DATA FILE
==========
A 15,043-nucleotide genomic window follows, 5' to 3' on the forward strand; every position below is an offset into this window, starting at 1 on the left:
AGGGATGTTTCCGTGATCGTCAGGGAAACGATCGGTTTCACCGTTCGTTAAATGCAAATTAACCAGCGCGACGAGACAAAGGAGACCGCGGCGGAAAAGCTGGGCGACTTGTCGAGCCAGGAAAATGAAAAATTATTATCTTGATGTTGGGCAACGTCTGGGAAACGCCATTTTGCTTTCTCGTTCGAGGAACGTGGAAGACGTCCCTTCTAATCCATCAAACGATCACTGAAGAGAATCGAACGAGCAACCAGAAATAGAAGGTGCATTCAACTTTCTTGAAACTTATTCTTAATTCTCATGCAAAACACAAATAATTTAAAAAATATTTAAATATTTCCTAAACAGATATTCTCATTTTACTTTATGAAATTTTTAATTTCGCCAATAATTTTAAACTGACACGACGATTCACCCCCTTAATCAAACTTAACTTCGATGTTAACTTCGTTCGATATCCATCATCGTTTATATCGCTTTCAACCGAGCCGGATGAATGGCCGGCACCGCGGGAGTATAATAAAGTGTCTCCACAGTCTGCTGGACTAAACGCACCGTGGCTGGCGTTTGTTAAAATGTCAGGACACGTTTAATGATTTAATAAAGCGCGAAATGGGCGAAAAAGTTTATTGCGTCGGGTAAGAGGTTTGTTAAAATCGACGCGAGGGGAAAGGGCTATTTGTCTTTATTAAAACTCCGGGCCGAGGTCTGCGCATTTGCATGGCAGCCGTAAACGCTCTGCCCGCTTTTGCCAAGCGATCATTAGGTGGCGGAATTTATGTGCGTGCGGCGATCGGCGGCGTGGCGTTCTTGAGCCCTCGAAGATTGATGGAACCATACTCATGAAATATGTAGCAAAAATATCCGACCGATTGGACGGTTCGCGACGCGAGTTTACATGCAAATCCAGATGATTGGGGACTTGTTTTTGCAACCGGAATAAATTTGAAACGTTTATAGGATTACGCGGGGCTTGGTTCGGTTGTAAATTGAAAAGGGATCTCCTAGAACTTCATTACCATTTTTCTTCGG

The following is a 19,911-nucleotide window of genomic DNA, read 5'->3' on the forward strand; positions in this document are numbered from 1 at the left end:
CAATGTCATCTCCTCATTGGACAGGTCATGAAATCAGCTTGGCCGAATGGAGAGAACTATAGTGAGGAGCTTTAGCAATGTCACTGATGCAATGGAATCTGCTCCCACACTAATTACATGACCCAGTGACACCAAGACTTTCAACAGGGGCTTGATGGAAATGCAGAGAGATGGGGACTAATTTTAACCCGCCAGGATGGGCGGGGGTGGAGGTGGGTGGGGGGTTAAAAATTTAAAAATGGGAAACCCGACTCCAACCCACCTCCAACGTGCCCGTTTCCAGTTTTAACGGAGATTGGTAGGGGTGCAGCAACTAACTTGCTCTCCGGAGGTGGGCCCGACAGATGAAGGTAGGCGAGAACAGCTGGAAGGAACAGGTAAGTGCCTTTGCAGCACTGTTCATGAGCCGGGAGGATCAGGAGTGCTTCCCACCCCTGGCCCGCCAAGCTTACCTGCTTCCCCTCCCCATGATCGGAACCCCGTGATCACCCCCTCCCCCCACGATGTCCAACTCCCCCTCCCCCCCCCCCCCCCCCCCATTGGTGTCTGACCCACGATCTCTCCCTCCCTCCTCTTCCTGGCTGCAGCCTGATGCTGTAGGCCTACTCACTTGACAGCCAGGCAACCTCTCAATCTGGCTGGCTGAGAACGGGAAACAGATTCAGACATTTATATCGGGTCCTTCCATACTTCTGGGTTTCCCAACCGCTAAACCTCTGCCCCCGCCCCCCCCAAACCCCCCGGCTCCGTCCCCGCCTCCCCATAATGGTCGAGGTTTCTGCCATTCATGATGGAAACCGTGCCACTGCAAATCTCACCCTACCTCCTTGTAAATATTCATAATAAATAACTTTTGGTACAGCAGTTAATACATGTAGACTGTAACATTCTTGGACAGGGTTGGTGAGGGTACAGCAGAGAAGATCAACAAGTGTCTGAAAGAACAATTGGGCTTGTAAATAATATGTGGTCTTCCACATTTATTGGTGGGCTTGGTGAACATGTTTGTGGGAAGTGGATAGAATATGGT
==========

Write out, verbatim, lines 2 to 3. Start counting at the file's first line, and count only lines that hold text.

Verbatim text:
AGGGATGTTTCCGTGATCGTCAGGGAAACGATCGGTTTCACCGTTCGTTAAATGCAAATTAACCAGCGCGACGAGACAAAGGAGACCGCGGCGGAAAAGCTGGGCGACTTGTCGAGCCAGGAAAATGAAAAATTATTATCTTGATGTTGGGCAACGTCTGGGAAACGCCATTTTGCTTTCTCGTTCGAGGAACGTGGAAGACGTCCCTTCTAATCCATCAAACGATCACTGAAGAGAATCGAACGAGCAACCAGAAATAGAAGGTGCATTCAACTTTCTTGAAACTTATTCTTAATTCTCATGCAAAACACAAATAATTTAAAAAATATTTAAATATTTCCTAAACAGATATTCTCATTTTACTTTATGAAATTTTTAATTTCGCCAATAATTTTAAACTGACACGACGATTCACCCCCTTAATCAAACTTAACTTCGATGTTAACTTCGTTCGATATCCATCATCGTTTATATCGCTTTCAACCGAGCCGGATGAATGGCCGGCACCGCGGGAGTATAATAAAGTGTCTCCACAGTCTGCTGGACTAAACGCACCGTGGCTGGCGTTTGTTAAAATGTCAGGACACGTTTAATGATTTAATAAAGCGCGAAATGGGCGAAAAAGTTTATTGCGTCGGGTAAGAGGTTTGTTAAAATCGACGCGAGGGGAAAGGGCTATTTGTCTTTATTAAAACTCCGGGCCGAGGTCTGCGCATTTGCATGGCAGCCGTAAACGCTCTGCCCGCTTTTGCCAAGCGATCATTAGGTGGCGGAATTTATGTGCGTGCGGCGATCGGCGGCGTGGCGTTCTTGAGCCCTCGAAGATTGATGGAACCATACTCATGAAATATGTAGCAAAAATATCCGACCGATTGGACGGTTCGCGACGCGAGTTTACATGCAAATCCAGATGATTGGGGACTTGTTTTTGCAACCGGAATAAATTTGAAACGTTTATAGGATTACGCGGGGCTTGGTTCGGTTGTAAATTGAAAAGGGATCTCCTAGAACTTCATTACCATTTTTCTTCGG

The following is a 19,911-nucleotide window of genomic DNA, read 5'->3' on the forward strand; positions in this document are numbered from 1 at the left end: